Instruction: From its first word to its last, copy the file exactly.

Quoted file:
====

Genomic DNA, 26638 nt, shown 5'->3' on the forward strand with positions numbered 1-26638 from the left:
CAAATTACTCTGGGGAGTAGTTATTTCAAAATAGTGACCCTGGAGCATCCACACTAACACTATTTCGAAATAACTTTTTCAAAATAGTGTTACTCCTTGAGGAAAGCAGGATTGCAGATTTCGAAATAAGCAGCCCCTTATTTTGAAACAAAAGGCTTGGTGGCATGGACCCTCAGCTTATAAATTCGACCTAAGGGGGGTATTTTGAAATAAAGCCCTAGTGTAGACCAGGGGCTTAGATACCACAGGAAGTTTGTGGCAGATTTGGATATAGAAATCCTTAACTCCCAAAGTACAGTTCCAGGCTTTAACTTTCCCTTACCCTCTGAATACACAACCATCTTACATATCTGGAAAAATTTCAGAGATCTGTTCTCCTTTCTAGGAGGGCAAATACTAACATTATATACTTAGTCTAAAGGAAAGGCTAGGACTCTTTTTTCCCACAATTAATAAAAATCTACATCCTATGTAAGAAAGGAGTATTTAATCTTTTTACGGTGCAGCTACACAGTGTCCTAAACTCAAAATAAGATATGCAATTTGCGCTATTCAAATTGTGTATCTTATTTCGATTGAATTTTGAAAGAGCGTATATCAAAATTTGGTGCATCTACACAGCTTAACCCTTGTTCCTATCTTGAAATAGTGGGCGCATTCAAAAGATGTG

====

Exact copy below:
Genomic DNA, 26638 nt, shown 5'->3' on the forward strand with positions numbered 1-26638 from the left:
CAAATTACTCTGGGGAGTAGTTATTTCAAAATAGTGACCCTGGAGCATCCACACTAACACTATTTCGAAATAACTTTTTCAAAATAGTGTTACTCCTTGAGGAAAGCAGGATTGCAGATTTCGAAATAAGCAGCCCCTTATTTTGAAACAAAAGGCTTGGTGGCATGGACCCTCAGCTTATAAATTCGACCTAAGGGGGGTATTTTGAAATAAAGCCCTAGTGTAGACCAGGGGCTTAGATACCACAGGAAGTTTGTGGCAGATTTGGATATAGAAATCCTTAACTCCCAAAGTACAGTTCCAGGCTTTAACTTTCCCTTACCCTCTGAATACACAACCATCTTACATATCTGGAAAAATTTCAGAGATCTGTTCTCCTTTCTAGGAGGGCAAATACTAACATTATATACTTAGTCTAAAGGAAAGGCTAGGACTCTTTTTTCCCACAATTAATAAAAATCTACATCCTATGTAAGAAAGGAGTATTTAATCTTTTTACGGTGCAGCTACACAGTGTCCTAAACTCAAAATAAGATATGCAATTTGCGCTATTCAAATTGTGTATCTTATTTCGATTGAATTTTGAAAGAGCGTATATCAAAATTTGGTGCATCTACACAGCTTAACCCTTGTTCCTATCTTGAAATAGTGGGCGCATTCAAAAGATGTG